Day 12 (1): thwarted by the Gods - again!
Chisinau Travel Blog› entry 14 of 260 › view all entries
April 17th, 2010 – by: Biedjee
When I started planning this trip I got the idea to try and use as little air travel as possible. No particular reason, I just thought it would be cool to hop on a train instead of flying to Kyiv. Silly, perhaps, but cool.
Well, less than two weeks on the road and already I am breaking my own rules. After the ferry from Odessa had been cancelled I had started looking at alternative routes to Istanbul and booked a flight from Chişinău. Sure, I could have travelled overland, all around the Black Sea, but I had figured that would cost too much time, be too much hassle, I had opted for the easy way out and booked a flight. Hey, they are my rules, so I decide whether or not I can break them - right?
Well, it seems as if other forces are at play here.
I had checked the status on the Internet the day before, and while some airports in Northern Romania had closed because of the ash cloud, my flight from Chişinău was still confirmed and scheduled on time.
Well, by the time I arrived at the airport that had changed too. All flights from Chişinău airport had been suspended for at least 24 hours.
I must say, I was not the slightest bit affected by this news.
I made that clear to the attendants at the Turkish air desk as well. The poor girls were totally unprepared to face hundreds of angry travellers, so I made it clear to them I didn't need to be booked on the next day's flight nor put in a hotel for tonight. I just wanted some kind of guarantee that I would get my money back if I cancelled.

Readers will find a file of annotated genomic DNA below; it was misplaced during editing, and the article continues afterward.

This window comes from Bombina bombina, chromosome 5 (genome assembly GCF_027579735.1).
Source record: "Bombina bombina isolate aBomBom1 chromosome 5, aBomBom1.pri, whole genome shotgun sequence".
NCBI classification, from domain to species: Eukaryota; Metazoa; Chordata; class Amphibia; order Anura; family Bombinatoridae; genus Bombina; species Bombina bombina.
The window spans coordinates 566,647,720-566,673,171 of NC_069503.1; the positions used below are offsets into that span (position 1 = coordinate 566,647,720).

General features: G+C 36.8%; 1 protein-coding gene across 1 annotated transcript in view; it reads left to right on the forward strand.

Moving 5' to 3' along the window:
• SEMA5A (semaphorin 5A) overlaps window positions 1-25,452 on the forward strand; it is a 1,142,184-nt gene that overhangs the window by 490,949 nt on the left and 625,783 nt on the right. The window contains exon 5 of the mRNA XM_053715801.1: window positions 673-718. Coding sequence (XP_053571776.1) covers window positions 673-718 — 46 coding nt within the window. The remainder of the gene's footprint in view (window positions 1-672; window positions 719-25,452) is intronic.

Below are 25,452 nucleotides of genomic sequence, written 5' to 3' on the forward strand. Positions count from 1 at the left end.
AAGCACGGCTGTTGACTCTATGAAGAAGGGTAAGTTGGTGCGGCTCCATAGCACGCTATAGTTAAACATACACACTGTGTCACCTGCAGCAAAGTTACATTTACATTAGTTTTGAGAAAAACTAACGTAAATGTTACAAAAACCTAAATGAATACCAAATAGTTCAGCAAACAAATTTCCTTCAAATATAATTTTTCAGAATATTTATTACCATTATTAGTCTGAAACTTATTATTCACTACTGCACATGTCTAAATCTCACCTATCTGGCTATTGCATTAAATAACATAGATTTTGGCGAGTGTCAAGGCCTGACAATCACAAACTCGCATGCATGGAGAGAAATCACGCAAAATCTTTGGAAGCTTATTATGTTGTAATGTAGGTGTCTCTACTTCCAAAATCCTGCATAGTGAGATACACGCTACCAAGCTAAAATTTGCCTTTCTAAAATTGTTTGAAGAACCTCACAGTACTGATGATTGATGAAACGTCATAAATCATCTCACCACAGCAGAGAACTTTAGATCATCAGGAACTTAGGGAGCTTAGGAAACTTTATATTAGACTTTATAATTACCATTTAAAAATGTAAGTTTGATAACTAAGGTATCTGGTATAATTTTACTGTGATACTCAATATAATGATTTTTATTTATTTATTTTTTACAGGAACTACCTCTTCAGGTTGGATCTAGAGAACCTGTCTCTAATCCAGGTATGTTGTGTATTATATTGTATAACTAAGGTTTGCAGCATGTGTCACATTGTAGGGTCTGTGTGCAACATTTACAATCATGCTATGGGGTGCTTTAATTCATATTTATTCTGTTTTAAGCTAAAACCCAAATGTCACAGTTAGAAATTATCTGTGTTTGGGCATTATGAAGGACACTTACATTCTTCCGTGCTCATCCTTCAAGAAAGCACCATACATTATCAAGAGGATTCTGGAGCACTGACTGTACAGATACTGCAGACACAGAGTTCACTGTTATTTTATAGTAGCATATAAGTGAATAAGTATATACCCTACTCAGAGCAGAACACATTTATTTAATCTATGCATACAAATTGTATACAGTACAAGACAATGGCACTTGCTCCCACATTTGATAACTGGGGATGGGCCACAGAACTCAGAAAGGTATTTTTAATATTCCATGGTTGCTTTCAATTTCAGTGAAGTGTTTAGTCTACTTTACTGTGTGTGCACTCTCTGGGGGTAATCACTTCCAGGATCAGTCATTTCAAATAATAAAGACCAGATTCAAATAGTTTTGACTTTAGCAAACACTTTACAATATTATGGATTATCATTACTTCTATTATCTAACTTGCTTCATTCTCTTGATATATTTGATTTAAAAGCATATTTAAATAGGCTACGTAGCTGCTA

The attendant explained she couldn't give me any money back, but that it had to go through the agency where I booked the ticket.
Confirmation was received fairly quickly, so I was free to go as I pleased. The only thing was... where?
While waiting in the queue at the Turkish airlines desk I had started joking around a little with other English-speaking people. Most had a similar attitude as I had, you can't change it, so you might as well accept it. The lady behind me in line asked if I knew if there were any car rental agencies who did one-way rental. I asked her where she was trying to get to, and she said Sofia.
I hadn't really been planning on going to Bulgaria, but Sofia was an obvious next destination. I knew there are regular buses to Istanbul from Sofia, and besides, I have friends living in the city who have been inviting me to come visit for years. Would seem like a good idea to finally use that invitation!
I left Margarita, the Bulgarian lady I had just met, to sort out her flight cancellation with the attendants and went to the information office to see if I could get any information about buses or trains to Romania or Bulgaria.
The girl at the desk spoke pretty good English, but at first her attitude was of the evasive kind: “Sorry, I only have airport information. For buses you need to go to the bus station”